Australia quite rightly prides itself on its diversity of peoples, of lifestyles and of religions and indeed the Constitution itself protects the freedom of religion.
Australia’s founding fathers, unlike their mostly European and mostly Christian founders, enshrined that Australia would not adopt a State Religion nevertheless Australia is predominately a Christian country.
Whilst the level of religious observance and uptake is not a competition nevertheless it does have great significance.
How much Australia owes to Islam is less well understood, or appreciated. History always has lessons for the now and we perhaps should recalibrate our appreciation of this countries Islamic history which significantly predates the first fleet of 1788 and indeed is found in many aboriginal observances.
Indeed, we can now acclaim that Islam arrived in Australia at least 400 years ago, and possibly earlier, indeed the maps of the sea of Java by Muhammad Ibn Musa al- Khwarizmi of circa 800 CE (in his major geography work “Book of the Description of the Earth) includes parts of northern Australia some 900 years before colonial settlement and significantly before western maps made the identification.
In the 1720s organized groups of Indonesian Muslims fishermen from Makassar began to arrive on our shores creating an industry of cultivating sea cucumber to sell to the Chinese markets as medicine.
Evidence exists however that less organized Markassian ventures took place many centuries before that and their Islamic influence can be seen in the culture of several aboriginal peoples in northern Australia to this day. Carbon dating of Cave paintings places Makassians and their Islamic practices in Australia as early as 1500.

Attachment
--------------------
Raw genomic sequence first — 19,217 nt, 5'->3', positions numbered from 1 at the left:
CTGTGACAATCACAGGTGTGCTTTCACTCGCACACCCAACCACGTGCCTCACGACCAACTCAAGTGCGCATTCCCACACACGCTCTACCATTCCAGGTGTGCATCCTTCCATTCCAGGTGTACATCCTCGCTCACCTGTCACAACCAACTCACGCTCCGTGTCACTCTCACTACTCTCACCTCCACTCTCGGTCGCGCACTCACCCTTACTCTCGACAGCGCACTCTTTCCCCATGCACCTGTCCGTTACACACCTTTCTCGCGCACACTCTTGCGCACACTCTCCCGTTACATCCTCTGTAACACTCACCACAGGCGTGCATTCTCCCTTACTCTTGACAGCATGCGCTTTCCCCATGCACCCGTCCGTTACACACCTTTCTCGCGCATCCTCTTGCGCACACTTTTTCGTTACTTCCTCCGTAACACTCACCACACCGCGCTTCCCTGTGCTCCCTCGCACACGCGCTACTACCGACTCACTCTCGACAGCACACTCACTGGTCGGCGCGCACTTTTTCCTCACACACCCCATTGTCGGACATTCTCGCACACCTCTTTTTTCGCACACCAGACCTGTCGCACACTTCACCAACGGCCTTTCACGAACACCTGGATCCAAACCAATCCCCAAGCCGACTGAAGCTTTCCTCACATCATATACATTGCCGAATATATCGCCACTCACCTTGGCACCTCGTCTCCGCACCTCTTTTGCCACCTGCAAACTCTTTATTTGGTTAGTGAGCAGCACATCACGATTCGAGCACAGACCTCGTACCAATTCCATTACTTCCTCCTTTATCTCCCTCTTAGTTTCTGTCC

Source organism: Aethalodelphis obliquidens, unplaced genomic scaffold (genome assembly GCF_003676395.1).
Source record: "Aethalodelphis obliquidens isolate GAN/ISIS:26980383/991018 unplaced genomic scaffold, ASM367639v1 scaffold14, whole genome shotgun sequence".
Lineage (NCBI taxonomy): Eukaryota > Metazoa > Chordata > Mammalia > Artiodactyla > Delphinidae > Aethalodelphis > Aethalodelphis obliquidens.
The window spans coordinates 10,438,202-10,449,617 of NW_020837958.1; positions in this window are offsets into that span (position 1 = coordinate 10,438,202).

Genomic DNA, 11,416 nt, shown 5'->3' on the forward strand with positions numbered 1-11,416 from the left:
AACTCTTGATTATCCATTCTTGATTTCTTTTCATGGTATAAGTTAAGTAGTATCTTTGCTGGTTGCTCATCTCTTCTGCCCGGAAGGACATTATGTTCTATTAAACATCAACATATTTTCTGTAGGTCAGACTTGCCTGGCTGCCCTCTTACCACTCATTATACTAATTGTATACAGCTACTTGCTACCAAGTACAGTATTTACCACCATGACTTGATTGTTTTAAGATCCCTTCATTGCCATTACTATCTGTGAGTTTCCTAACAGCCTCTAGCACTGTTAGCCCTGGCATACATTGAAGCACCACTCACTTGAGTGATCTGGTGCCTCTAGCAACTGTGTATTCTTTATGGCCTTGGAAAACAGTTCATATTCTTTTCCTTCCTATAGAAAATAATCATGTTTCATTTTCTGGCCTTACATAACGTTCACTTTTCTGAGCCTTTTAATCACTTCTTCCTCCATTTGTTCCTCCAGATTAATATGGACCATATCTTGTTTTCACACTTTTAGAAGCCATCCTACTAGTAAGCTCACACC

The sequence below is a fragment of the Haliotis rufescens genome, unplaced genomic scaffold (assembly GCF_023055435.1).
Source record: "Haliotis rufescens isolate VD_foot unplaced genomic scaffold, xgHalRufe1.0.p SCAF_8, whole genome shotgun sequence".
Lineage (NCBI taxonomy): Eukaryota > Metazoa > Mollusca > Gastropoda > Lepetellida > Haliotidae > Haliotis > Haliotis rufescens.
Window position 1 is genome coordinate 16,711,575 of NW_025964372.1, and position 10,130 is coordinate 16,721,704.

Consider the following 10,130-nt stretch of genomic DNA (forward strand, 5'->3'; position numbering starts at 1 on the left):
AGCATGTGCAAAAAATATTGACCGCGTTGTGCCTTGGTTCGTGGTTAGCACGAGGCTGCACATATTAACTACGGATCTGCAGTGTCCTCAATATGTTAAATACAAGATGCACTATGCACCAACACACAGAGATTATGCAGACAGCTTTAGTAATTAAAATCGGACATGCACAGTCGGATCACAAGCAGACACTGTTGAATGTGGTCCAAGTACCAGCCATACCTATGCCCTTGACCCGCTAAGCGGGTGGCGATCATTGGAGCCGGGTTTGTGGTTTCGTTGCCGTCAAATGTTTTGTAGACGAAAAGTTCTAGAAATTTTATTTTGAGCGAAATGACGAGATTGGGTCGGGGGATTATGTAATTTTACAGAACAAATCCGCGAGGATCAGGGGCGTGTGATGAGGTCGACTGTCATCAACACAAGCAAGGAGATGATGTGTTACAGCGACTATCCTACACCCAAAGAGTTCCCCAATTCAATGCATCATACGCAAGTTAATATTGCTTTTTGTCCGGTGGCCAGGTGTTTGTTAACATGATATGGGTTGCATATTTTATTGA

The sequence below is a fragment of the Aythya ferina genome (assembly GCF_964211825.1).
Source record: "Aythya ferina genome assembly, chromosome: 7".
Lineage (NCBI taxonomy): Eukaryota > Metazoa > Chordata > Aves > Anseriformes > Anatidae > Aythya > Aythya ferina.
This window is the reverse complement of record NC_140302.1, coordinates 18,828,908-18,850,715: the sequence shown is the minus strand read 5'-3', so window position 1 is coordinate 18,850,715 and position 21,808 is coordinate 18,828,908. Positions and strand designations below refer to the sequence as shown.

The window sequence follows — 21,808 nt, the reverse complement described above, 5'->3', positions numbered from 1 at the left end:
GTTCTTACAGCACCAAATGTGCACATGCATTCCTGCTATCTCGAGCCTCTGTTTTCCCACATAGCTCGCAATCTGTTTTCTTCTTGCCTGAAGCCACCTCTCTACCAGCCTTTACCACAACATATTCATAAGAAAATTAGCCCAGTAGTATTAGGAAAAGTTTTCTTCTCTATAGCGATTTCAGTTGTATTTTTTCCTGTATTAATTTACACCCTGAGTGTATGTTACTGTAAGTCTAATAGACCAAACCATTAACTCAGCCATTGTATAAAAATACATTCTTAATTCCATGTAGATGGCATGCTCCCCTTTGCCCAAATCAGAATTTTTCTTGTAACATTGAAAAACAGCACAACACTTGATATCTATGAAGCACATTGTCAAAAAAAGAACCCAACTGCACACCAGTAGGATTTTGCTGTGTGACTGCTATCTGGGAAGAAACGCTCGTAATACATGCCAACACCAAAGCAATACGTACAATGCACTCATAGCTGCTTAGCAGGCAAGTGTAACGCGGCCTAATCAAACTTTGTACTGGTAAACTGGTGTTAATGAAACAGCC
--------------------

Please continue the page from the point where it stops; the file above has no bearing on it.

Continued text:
Anthropologist John Bradley from Melbourne’s Monash University provides that “If you go to north-east Arnhem Land there is [a trace of Islam] in song, it is there in painting, it is there in dance, it is there in funeral rituals….It is patently obvious that there are borrowed items. With linguistic analysis as well, you’re hearing hymns to Allah, or at least certain prayers to Allah.”
The importance of when Islam first arrived in Australia is not merely an exercise in history or anthropology, nor just of relevance to Australia’s half a million Muslims it’s a crucial building block in our nationhood whose recognition could have profound importance as to how our nation today values its founding grandfathers, I appreciate the provocativeness of that term “grandfathers” but fact is fact.
Let us not forget how long it took Australia to finally recognize the importance of its aboriginal legacy.
Perhaps a discussion of the importance of Islam to Australia’s early development may inform our current appreciation of that legacy in a time when it is becoming so easy to castigate a world faith of such importance and relevance.